British and American systems
Whilst the British system focuses on subject-specific examination stages, American and IB systems students study a comprehensive range of subjects right till the end of secondary/high school. This means that American and IB systems students can wait until they are 18 years of age before deciding on a career and university education path. However, if they intend on attending a U.K. university, they may find that the course prerequisites require students to have studied certain subjects (e.g physics, biology and chemistry) more extensively than the IB or American system allow.
New to Doha: the Finnish system
With the recent opening of Qatar’s first Finnish school, we mustn’t overlook the remarkable differences this curriculum offers. In Finland, the state decides what children should learn, but not how they should learn it. So, for example, if it suits the children to go out into the woods and count trees and twigs, they do. As teachers are typically assigned to the same students each year, they move through the curriculum with their class , allowing the teachers to understand each child’s needs and better tailor their teaching methods.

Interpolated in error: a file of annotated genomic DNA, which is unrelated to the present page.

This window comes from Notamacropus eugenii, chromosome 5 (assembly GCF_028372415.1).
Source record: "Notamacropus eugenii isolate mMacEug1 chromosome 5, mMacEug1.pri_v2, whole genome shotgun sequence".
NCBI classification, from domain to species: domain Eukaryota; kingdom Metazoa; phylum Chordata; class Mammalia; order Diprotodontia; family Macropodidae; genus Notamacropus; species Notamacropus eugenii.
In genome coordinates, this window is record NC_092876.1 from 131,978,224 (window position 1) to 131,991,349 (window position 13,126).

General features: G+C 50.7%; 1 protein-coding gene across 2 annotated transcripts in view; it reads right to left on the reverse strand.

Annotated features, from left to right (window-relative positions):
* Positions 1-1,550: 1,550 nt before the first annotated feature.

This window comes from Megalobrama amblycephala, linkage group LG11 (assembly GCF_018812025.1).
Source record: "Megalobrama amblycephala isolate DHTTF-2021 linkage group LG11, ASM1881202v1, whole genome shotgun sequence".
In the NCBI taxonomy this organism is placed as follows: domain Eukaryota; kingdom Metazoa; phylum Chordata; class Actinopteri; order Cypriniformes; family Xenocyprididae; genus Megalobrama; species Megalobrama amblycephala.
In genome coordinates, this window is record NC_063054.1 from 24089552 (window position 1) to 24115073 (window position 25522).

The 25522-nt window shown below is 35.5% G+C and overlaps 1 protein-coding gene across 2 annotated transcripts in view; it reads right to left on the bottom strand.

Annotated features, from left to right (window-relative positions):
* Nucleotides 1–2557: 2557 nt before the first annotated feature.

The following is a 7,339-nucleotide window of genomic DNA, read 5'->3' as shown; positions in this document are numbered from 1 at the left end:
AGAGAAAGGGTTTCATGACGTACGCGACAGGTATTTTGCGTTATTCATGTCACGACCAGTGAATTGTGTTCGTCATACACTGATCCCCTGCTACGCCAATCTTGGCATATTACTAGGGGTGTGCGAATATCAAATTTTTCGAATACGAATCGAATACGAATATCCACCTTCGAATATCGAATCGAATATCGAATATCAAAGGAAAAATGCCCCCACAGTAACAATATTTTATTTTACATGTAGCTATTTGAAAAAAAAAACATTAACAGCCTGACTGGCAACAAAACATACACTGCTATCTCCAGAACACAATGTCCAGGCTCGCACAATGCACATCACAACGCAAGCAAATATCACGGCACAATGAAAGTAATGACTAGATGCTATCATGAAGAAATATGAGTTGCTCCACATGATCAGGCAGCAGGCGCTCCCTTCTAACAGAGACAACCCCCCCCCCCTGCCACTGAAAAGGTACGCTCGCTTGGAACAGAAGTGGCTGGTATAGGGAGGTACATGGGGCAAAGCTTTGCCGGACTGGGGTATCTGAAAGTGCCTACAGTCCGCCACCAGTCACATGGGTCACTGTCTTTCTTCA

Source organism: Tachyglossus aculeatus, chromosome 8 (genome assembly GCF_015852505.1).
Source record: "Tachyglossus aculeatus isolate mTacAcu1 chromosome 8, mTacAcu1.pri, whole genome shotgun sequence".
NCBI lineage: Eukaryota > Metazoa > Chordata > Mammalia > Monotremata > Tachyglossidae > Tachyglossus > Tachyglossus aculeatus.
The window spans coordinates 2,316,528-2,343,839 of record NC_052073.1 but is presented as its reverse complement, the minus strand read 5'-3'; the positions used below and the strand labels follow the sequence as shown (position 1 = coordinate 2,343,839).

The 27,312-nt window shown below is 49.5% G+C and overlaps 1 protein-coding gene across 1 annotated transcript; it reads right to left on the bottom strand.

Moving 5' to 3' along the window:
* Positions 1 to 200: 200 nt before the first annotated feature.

The table below shows the terminology typically used in Qatar to refer to the classes, learning stages and exam testing of each of the top three most commonly available curriculums.
In order to grasp the differences within the American, British and IB curriculums it is also important to note a few points:
• ‘Year’ or ‘class’ is used in the U.K. to describe a student’s ‘grade.’
• The U.K. term ‘public schools’ refers to ‘independent’ (privately-funded) schools.
• ‘College’ in the U.K. refers to the final two years of secondary school, while ‘university’ refers to undergraduate and postgraduate study.
Scholastic Assessment Test
Preliminary Scholastic Aptitude Test
Standard Assessment Tests
General Certificate of Secondary Education
Making the decision
Selecting a curriculum can be as much a personal as well as a practical decision.